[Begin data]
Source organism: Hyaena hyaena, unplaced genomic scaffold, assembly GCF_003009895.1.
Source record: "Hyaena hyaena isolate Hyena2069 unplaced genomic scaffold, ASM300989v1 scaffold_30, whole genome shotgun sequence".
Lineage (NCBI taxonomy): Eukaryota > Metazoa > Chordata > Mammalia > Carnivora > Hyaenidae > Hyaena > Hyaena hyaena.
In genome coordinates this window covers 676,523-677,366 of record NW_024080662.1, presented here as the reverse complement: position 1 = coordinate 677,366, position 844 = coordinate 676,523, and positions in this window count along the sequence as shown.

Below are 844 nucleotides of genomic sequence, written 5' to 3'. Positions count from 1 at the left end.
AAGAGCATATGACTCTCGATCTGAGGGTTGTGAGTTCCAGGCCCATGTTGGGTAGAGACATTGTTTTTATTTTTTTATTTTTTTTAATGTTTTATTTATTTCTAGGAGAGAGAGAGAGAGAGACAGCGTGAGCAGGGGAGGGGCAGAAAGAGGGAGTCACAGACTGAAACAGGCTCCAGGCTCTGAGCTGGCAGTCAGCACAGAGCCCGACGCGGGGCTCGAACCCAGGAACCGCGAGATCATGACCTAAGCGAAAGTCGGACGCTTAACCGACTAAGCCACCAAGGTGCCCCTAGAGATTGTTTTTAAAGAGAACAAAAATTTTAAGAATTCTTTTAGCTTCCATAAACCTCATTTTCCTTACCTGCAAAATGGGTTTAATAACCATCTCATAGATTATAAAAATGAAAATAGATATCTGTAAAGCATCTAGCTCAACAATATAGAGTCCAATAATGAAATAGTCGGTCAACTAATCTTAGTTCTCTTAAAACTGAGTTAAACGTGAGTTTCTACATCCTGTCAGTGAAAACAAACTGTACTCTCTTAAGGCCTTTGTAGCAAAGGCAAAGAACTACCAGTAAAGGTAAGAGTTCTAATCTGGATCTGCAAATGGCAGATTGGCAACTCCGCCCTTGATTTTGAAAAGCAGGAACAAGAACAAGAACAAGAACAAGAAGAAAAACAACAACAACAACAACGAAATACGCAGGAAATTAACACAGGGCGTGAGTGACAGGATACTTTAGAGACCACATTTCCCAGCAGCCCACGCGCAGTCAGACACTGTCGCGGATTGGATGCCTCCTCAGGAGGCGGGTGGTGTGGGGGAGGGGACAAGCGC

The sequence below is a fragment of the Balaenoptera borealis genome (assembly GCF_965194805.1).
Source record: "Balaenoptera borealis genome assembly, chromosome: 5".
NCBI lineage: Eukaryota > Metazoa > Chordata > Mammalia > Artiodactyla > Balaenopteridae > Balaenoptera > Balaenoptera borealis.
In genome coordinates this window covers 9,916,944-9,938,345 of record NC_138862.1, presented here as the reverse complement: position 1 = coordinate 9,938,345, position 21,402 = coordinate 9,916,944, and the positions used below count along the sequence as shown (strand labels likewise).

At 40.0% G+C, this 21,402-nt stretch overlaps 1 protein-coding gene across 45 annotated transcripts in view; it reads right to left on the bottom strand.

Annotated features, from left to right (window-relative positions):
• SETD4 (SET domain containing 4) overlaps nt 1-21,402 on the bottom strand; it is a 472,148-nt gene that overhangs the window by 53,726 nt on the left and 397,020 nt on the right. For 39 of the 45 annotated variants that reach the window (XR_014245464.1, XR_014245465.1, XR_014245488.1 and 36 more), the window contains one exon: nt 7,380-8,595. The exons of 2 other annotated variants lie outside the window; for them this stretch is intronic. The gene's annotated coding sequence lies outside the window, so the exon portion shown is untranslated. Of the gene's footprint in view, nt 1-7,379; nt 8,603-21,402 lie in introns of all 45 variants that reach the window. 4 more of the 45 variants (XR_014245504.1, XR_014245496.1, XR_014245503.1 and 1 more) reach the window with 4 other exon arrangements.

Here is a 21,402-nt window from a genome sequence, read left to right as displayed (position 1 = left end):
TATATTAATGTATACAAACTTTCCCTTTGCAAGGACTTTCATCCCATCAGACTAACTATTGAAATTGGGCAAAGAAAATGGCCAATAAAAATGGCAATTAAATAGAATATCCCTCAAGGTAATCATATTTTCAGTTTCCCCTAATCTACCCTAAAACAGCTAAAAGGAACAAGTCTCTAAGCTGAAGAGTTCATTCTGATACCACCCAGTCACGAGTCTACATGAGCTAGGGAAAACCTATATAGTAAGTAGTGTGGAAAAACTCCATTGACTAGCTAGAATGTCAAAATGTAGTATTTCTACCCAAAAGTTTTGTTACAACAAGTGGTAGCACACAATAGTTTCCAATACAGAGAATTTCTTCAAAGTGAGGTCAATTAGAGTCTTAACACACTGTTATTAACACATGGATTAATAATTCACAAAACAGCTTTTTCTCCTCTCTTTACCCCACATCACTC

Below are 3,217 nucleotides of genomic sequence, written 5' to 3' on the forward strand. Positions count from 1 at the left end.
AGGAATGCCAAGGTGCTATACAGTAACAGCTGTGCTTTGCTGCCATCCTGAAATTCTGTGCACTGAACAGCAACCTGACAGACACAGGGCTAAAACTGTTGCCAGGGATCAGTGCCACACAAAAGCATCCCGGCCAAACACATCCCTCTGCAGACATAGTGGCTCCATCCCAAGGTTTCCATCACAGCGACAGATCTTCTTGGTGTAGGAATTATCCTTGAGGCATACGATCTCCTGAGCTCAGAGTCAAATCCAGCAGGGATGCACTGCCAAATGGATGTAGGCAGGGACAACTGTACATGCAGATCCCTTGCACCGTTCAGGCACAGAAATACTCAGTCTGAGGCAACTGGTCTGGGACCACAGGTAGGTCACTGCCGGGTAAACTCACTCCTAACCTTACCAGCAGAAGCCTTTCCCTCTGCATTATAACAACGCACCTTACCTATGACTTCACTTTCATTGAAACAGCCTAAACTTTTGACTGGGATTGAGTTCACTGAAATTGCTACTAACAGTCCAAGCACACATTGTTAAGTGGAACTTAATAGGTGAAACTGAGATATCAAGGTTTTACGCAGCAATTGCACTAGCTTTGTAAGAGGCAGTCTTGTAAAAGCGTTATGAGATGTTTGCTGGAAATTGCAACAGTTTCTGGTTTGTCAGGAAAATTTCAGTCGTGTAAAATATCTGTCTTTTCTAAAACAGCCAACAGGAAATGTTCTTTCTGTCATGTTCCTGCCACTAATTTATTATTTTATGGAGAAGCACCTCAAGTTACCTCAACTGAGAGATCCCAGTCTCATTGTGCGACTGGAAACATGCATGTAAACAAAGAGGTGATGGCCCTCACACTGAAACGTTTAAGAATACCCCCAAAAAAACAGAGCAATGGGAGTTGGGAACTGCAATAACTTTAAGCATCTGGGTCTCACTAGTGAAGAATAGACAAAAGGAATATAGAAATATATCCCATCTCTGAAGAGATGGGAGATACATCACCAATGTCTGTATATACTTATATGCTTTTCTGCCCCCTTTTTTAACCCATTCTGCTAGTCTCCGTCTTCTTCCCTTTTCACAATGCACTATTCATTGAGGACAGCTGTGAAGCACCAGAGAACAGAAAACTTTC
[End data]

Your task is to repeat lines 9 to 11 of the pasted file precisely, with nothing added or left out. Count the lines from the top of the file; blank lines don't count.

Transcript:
NCBI lineage: Eukaryota > Metazoa > Chordata > Mammalia > Artiodactyla > Balaenopteridae > Balaenoptera > Balaenoptera borealis.
In genome coordinates this window covers 9,916,944-9,938,345 of record NC_138862.1, presented here as the reverse complement: position 1 = coordinate 9,938,345, position 21,402 = coordinate 9,916,944, and the positions used below count along the sequence as shown (strand labels likewise).

At 40.0% G+C, this 21,402-nt stretch overlaps 1 protein-coding gene across 45 annotated transcripts in view; it reads right to left on the bottom strand.